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Cheong Wa Dae says it did not realize seriousness of martial law document

Cheong Wa Dae said Tuesday the presidential office had not realized the seriousness of a martial law document when it was first reported last month, amid the escalating controversy over the defense minister and presidential aides’ handling of the case.

In a meeting with reporters, a senior presidential official said Cheong Wa Dae officials “gradually” began to realize the political significance of the document, which contains a plan to consider declaring martial law at the time of massive protests against former President Park Geun-hye.

The remark came as questions arose over why Defense Minister Song Yong-moo and presidential aides did not fully address the issue until after the document was revealed by the ruling Democratic Party of Korea’s Rep. Rhee Chol-hee on July 5.

“I don’t know how many times the presidential aides briefed the president about the document,” the official told reporters under the customary condition of anonymity. “What I can tell you is that they realized the seriousness of the issue through the process of reporting (it to the president).”

“From the government’s perspective, our decision entails political and legal responsibility. ... So think it is fair to say that (Cheong Wa Dae) needs time to look into the issue in a serious manner,” the official added.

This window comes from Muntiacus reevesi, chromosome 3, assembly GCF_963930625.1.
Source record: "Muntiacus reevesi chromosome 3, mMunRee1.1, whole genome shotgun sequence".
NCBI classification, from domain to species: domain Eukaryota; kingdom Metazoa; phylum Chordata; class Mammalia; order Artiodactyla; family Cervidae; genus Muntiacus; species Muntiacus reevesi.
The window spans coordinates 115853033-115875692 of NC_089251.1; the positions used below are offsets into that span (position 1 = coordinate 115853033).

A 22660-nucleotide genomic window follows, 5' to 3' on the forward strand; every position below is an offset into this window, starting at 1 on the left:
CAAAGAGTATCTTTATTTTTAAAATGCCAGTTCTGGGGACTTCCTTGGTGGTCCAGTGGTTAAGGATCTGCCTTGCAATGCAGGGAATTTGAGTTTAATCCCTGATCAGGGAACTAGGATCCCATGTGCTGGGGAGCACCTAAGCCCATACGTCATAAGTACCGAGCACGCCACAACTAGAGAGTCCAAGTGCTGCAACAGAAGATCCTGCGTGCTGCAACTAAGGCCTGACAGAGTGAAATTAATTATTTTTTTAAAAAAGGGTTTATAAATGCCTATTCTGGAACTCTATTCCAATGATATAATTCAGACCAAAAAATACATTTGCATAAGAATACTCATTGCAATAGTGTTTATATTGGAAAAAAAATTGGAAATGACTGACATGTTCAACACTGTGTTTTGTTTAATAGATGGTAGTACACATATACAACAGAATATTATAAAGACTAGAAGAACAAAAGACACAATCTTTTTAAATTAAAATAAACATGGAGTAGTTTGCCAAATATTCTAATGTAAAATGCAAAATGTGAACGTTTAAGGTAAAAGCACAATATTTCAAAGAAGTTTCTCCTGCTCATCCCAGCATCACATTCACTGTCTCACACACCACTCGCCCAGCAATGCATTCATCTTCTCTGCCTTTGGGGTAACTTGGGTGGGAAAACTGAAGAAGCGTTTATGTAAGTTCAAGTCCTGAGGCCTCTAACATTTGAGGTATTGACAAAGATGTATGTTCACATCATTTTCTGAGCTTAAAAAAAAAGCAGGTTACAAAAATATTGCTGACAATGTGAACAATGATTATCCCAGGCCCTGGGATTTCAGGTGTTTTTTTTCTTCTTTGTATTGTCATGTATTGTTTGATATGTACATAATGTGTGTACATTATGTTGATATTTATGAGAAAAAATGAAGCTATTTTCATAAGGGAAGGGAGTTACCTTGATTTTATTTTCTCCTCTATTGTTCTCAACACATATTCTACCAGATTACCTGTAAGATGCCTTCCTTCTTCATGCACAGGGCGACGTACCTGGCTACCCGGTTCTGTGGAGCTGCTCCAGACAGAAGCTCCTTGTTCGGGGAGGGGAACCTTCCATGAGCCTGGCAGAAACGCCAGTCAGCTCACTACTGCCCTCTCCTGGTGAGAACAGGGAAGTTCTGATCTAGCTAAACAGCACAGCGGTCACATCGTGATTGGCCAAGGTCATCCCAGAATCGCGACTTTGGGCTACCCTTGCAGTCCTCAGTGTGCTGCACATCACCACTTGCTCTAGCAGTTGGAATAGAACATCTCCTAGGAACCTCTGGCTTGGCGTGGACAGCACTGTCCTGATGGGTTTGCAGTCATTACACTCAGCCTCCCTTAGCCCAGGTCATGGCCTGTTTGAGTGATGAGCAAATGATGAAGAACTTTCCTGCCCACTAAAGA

President Moon Jae-in. Yonhap
President Moon Jae-in. Yonhap

The official said the martial law document was submitted to the presidential office on June 28 by the Ministry of National Defense. Song had brought up the martial law allegation to the presidential aides two months earlier, but it was not an official briefing, the official added.

The defense minister was suspected of holding back the investigation into the allegation until President Moon Jae-in ordered a thorough probe last week. The Defense Ministry said Song was briefed about the document by Defense Security Commander Gen. Lee Suk-goo on March 16.

Song said Monday that his decision not to disclose the martial law document was largely made out of “political consideration,” as South Korea was preparing for important political events such as an inter-Korean summit and local elections, which occurred in April and June, respectively.

“I believed it was important to create a positive atmosphere for a successful inter-Korean summit. ... After taking into account possible political consequences of such a revelation, I decided it would be better to withhold the document,” Song said.

In the document titled “Wartime Martial Law and Joint Action Plan,” the Defense Security Command said it could consider declaring martial law in the event that anti-Park protesters forced their way into Cheong Wa Dae.

While former Defense Minister Han Min-koo maintained it was a contingency plan in the event that the protesters forced their way into the presidential office, the controversy shows no sign of abating as some lawmakers and activists have compared the document to a military coup attempt.

President Moon on Monday ordered the military to submit all documents related to the martial law allegation. Defense Minister Song subsequently ordered field commanders to submit the documents “in the shortest time possible.”

By Yeo Jun-suk (